Time for hard call on McCullum

Last updated 05:00 28/01/2014
Brendon McCullum

Brendon McCullum walks off after being given out during the Boxing Day match against West Indies in Auckland.

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So Brendon McCullum is now a specialist captain - but can the Black Caps afford such a luxury?

They are having a good run at the moment, but we all wait with bated breath for the inconsistency to return. We struggle to beat anyone with our best 11 players on the field, so surely having someone in this position is a dubious tactic?

McCullum has flashes of brilliance and at his best he is awesome to watch and a genuine game changer. But his recent form with the bat does not justify his continued inclusion in the team. If he still kept wicket, then OK, he could bat at seven and score a few useful runs.

But he is a specialist batsman. His last 11 scores of in test matches were: 2, 8, 20, 1, 21, 22, 11, 113, 9, 37, and 12 - a total of 256 runs at 23.27.

In one-day internationals (ODIs) his last 10 scores were 8, 0, 14, 51, 33, 14, 6, 30, 0 and 0 - a total of 156 at a miserable average of 15.60.

Any other player would be under severe pressure with these dismal numbers. His overall averages of 35.21 (tests) and 30.17 (ODIs) are underwhelming to say the least. And what the statistics don't show is the continued reckless manner in which McCullum bats and gets out. He seems to have no control.

England had a specialist captain in the late 70s to early 80s in Mike Brearley. He was widely considered one of the very best of all time in the captaincy department, and England could afford to put up with his woeful batting average because he had the likes of Botham, Willis, Gower, and Boycott in his team - four genuine matchwinners.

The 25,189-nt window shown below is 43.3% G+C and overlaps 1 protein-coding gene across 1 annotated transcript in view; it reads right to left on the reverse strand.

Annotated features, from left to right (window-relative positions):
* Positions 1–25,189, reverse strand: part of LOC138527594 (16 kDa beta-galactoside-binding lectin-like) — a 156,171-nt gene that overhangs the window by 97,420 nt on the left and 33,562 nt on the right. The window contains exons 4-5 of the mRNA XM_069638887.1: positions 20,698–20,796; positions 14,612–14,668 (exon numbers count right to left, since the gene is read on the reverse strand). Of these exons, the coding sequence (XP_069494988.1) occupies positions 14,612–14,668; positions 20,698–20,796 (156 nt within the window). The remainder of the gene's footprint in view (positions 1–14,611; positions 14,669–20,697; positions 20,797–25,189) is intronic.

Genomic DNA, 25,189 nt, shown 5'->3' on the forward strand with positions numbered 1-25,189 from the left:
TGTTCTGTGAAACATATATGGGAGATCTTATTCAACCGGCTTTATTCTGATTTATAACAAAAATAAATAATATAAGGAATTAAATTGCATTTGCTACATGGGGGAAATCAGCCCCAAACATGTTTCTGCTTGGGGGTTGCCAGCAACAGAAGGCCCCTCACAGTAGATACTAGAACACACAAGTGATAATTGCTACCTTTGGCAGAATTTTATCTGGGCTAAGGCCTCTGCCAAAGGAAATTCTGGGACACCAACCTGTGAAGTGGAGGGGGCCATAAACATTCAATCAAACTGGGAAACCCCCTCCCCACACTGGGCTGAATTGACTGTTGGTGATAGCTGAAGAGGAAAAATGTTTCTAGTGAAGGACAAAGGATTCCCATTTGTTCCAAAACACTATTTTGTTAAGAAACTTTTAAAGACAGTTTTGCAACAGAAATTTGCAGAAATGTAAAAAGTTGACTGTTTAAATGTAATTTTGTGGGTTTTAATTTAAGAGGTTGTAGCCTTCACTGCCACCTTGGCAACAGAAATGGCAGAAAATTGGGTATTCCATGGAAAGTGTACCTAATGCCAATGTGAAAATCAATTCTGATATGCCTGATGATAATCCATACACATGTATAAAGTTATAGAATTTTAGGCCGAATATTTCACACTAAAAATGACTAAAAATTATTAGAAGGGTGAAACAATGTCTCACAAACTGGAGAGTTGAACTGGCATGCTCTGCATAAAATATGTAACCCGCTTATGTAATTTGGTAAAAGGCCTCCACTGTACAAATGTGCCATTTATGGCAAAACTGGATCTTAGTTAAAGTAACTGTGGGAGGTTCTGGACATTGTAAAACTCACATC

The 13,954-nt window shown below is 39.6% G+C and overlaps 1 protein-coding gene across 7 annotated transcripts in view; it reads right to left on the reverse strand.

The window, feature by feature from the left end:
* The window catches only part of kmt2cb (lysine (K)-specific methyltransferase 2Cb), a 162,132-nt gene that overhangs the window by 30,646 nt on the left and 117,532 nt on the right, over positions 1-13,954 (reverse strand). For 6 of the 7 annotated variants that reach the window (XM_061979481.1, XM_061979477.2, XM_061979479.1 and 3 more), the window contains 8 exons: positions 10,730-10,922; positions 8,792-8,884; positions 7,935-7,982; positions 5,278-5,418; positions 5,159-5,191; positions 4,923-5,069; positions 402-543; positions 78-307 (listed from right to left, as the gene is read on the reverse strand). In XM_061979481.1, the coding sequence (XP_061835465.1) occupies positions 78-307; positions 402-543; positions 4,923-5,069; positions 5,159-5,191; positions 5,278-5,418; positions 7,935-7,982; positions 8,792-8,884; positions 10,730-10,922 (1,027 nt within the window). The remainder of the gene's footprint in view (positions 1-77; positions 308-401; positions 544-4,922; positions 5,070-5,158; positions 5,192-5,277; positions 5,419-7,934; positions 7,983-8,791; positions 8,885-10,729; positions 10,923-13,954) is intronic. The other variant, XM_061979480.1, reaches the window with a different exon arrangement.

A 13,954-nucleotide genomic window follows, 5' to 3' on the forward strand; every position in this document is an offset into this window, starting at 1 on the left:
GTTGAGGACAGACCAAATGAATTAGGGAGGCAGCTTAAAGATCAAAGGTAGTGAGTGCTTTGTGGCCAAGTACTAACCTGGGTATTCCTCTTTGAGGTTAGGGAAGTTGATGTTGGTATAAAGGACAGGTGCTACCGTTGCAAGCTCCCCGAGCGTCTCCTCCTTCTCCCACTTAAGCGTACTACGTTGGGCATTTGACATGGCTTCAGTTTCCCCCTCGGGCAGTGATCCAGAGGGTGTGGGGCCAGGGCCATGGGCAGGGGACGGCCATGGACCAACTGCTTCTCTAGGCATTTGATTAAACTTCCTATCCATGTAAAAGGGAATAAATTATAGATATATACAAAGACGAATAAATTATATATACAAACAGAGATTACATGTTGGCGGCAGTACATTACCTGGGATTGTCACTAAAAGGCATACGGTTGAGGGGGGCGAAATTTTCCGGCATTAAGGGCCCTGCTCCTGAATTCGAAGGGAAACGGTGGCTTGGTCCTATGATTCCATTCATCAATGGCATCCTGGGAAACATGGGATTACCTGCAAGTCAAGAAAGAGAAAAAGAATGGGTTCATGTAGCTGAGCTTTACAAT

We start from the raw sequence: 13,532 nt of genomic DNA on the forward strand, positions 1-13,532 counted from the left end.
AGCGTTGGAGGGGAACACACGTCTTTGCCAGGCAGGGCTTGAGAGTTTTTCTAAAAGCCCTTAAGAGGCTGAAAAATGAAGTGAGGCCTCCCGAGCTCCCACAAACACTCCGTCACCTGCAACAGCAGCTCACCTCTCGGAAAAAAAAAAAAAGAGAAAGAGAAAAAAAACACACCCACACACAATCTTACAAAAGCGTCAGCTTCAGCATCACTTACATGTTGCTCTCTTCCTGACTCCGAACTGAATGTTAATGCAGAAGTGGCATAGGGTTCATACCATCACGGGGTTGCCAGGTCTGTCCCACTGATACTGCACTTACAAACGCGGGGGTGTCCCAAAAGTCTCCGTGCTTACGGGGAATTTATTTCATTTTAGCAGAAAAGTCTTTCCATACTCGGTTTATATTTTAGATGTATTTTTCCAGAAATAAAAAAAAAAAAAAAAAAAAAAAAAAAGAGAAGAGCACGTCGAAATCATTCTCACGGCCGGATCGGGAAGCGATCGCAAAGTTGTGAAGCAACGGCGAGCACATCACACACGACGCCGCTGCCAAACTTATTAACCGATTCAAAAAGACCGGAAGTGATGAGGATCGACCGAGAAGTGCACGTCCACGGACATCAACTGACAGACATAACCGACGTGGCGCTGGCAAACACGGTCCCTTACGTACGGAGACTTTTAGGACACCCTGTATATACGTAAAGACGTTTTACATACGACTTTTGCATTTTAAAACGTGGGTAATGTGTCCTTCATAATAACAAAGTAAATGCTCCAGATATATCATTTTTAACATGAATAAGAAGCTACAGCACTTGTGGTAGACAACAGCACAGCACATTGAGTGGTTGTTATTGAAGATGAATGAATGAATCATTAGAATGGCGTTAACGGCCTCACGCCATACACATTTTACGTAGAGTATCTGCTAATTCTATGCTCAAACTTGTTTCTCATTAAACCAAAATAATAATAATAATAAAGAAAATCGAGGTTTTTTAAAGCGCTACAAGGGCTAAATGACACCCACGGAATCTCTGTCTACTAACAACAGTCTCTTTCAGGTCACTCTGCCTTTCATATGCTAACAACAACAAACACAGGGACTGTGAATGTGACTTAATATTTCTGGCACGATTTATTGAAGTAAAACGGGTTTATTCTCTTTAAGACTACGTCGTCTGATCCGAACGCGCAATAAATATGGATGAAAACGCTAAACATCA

The Black Caps do not have that luxury and so it must be decided if McCullum's captaincy is of such quality that it can afford to carry his batting while the likes of Tom Latham (tests) and Hamish Rutherford (ODIs) cannot seem to get a look in.

McCullum has shown he is a proactive captain, willing to make things happen, and that is a positive thing. But I do wonder if some of his decisions are the result of a lucky guess, rather than any depth of thought.

Whether or not Ross Taylor would be prepared to take on the captaincy given the disgraceful treatment he received from Mike Hesson is debatable. But in ODI format Kane Williamson is ready to take the step up and one would hope Taylor would put the team first and take the test captaincy back.

McCullum appears to be the golden boy of NZ Cricket and his failings are regularly overlooked. Can they make the hard call as they did with Jeff Crowe in 1988? 

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